It is also an indictment of international bureaucracies like the IMF or WTO, which regularly fail to achieve agreement among its members and respond effectively to global challenges. After all, there have been numerous examples of the IMF failing miserably in agreeing to respond effectively to both pre-empting and managing macroeconomic instability in many parts of the world. Unlike these international agencies, which face hostility from nation states in pooling their sovereignty, the Central Banks are direct representatives of their nations. The fact that they are professional and independent bodies, confers on them certain advantages and flexibility in acting when circumstances demand collective action. That they are, by and large, insulated from political compulsions, is a critical factor in their freedom of action.

Has the time come for setting up Climate Change Boards, with professional experts and endowed with some level of independence, that represents nation states at meetings like the recently concluded International Climate Change Conference? Do we need to have professional Anti-terrorism Agencies, which pools the expertise and intelligence resources of nation states, to address global security challenges like terrorism? Do we have the rudiments of a model for taking collective decisions on global challenges?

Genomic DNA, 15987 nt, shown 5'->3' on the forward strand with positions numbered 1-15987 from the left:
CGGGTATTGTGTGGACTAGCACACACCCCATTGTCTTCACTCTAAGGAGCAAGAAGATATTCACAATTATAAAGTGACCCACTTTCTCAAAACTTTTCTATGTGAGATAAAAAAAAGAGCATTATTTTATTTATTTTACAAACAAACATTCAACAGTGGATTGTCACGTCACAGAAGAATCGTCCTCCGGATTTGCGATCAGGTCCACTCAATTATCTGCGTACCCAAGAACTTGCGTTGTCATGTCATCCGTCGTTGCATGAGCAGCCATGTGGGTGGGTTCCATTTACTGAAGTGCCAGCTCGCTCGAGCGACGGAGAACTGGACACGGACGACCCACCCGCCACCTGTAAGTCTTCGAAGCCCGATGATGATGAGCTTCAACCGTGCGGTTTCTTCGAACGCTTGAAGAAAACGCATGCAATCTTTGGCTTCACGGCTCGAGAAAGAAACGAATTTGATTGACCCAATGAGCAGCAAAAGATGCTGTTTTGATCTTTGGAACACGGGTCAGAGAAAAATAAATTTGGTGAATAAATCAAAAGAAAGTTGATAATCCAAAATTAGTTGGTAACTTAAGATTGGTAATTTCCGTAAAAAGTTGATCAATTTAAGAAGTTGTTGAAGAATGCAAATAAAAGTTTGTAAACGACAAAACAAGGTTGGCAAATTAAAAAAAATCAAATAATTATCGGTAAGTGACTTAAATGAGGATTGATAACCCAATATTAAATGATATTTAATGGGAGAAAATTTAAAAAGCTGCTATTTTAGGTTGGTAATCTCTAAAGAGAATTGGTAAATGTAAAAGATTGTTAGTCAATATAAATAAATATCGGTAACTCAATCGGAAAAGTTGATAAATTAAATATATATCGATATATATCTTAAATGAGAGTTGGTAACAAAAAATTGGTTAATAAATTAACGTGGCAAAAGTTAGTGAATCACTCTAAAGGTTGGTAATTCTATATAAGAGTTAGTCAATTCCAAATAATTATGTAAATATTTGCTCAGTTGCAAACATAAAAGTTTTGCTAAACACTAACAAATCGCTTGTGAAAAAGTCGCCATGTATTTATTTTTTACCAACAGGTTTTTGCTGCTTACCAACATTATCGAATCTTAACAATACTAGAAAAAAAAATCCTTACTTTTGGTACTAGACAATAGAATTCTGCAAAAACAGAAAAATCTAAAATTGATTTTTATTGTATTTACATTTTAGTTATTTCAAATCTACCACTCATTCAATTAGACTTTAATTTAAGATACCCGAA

Monday, December 24, 2007

Energy security and limits to growth?

As the China and India led developing world (5/6th of humanity) joins the energy intensive development bandwagon, the newly released World Energy Outlook has many insightful observations. Martin Wolf lists out a few of them in his FT column.

1. If governments stick with current policies (which the IEA calls the “reference scenario”), the world’s energy needs will be more than 50 per cent higher in 2030 than today, with developing countries accounting for 74 per cent, and China and India alone for 45 per cent, of the growth in demand.

2. This huge increase in overall demand occurs even though energy intensity of gross world product falls at a rate of 1.8 per cent a year.

3. Fossil fuels are forecast to account for 84 per cent of the increase in global energy consumption between 2005 and 2030.

4. World oil resources are, insists the IEA, sufficient to meet demand at prices close to $60 a barrel (in 2006 dollars). But the share of world supply coming from members of the Organisation of the Petroleum Exporting Countries will rise from 42 per cent to 52 per cent. Moreover, “a supply-side crunch in the period to 2015, involving an abrupt escalation in oil prices cannot be ruled out”.